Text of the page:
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+ Why I am voting yes for the school-tax referendum
I am a new Sarasota County resident; my husband and I moved our family to Sarasota from central New Jersey in March 2008. This was a big move for us and we had a lot to consider. We boiled our decision down to culture and school districts. We did a ton of research online with regard to finding the best schools for our children, and Sarasota stood out among our choices in the state of Florida. When we first arrived, we enrolled our boys in private schools. However, once we realized the many programs that were offered through the public-school system, we transferred our son to Sarasota Middle School so that he would have these programs made available to him.
I was surprised to learn about the upcoming school-tax referendum vote and the issues raised. We plan to live here for the rest of our lives, and the children currently enrolled in the public school system will no doubt grow up to become leaders, educators and caretakers in our county. I, for one, would like to know they received the best education possible. That’s why I am voting yes on March 16 for the referendum for our schools.
+ The issue of heart disease and women is critical
In this month’s Health Matters section, the issue of women and heart disease was discussed. It is vital that we talk about this because a recent American Heart Association survey found nearly half of American women don’t know heart disease is the No. 1 killer of women.
I am a strong supporter of the HEART for Women Act, federal legislation aimed at reducing death and disability from heart disease, stroke and other cardiovascular diseases in women. The HEART for Women Act aims to improve the prevention, diagnosis and treatment of heart disease in women by educating women and health-care providers about the most effective treatments for women.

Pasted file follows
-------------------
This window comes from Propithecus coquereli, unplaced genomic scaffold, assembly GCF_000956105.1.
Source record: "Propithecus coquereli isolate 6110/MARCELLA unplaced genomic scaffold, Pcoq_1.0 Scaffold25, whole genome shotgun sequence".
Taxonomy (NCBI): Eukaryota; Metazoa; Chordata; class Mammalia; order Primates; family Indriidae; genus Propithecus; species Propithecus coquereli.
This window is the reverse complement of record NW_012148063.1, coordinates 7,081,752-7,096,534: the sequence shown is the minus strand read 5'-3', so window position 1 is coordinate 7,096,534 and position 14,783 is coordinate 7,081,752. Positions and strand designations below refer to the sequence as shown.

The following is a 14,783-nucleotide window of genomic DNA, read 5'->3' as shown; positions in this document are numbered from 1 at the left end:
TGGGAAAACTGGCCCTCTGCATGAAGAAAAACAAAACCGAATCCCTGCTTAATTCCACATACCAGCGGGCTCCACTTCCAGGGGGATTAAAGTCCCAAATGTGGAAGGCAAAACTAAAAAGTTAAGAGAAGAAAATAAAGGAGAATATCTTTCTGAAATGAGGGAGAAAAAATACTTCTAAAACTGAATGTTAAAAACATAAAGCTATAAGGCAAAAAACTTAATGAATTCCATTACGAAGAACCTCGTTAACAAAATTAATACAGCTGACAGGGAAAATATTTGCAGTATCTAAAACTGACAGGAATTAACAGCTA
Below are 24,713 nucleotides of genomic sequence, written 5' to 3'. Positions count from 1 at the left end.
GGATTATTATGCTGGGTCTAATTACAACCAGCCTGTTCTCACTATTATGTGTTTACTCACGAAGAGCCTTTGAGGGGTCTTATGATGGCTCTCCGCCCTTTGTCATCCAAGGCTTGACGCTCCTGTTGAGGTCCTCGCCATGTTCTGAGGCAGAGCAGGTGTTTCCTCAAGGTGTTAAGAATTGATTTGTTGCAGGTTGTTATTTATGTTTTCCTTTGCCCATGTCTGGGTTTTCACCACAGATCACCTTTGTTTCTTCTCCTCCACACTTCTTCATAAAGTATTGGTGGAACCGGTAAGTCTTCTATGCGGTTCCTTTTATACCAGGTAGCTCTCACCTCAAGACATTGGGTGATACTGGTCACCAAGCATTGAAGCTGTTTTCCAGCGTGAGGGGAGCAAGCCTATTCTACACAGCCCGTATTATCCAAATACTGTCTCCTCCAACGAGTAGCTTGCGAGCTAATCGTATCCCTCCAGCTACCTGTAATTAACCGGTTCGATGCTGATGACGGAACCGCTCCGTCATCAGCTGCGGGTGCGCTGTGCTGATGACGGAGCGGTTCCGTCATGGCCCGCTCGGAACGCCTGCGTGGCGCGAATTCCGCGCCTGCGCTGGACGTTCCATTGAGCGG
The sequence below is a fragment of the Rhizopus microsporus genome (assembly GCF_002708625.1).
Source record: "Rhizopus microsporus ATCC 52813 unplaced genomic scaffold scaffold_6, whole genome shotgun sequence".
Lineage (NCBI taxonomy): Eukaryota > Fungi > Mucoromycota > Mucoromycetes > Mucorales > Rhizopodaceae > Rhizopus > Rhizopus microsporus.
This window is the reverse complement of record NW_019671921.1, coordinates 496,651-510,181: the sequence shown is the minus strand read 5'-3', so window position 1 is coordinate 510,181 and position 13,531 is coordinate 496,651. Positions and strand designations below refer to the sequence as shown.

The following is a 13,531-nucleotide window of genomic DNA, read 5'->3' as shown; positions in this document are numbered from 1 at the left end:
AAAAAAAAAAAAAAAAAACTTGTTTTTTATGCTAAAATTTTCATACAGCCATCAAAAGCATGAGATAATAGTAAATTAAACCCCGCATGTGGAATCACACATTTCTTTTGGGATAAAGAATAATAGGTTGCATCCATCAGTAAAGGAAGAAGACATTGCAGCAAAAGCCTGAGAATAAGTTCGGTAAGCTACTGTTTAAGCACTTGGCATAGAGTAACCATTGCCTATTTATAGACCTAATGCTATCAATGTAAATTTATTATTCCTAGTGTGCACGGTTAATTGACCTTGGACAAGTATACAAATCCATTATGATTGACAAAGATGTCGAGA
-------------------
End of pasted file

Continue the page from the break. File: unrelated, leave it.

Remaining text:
We have to stop thinking of heart disease, stroke and other cardiovascular diseases as a “man’s disease.” They are killing our mothers, sisters and friends, and there is much more Congress can do. This Heart Month, I urge our lawmakers to cosponsor the HEART for Women Act and help save lives.
+ Why hold the referendum in March and not November?
News items on the school tax often mention that in two previous referenda the tax was approved but there have been three, not two, school-tax referenda in Sarasota County in the past, and in that first one, citizens had not approved but resoundingly rejected this tax.
The first tax referendum, held in the month of November, together with a general election and its customary large voter turnout, decidedly showed that the tax is unpopular. So the School Board, the teacher union and the merchants benefiting from school spending got together and decided not to hold subsequent referenda during general elections in the month of November when voter participation is high, but in special elections held in March, when practically the only ones showing up to vote would be all the thoroughly mobilized teachers and the employees of merchants who live off the school budget. And, indeed, with around only 14%, pitifully low March voter turnout, the unpopular tax passed in the past.
The additional costs to taxpayers for holding a special voting in March, rather than together with the general election in November, is $250,000, and all those millions of tax dollars that past referenda handed the schools did nothing to enable our children to read and write at minimum state standards.
If you apathetically stay home and don’t go vote “no” on March 16, the well-mobilized school bureaucracy will continue raiding your pocket while children here will continue remaining virtually illiterate. Go vote and teach schools some fiscal discipline in these hard economic times.
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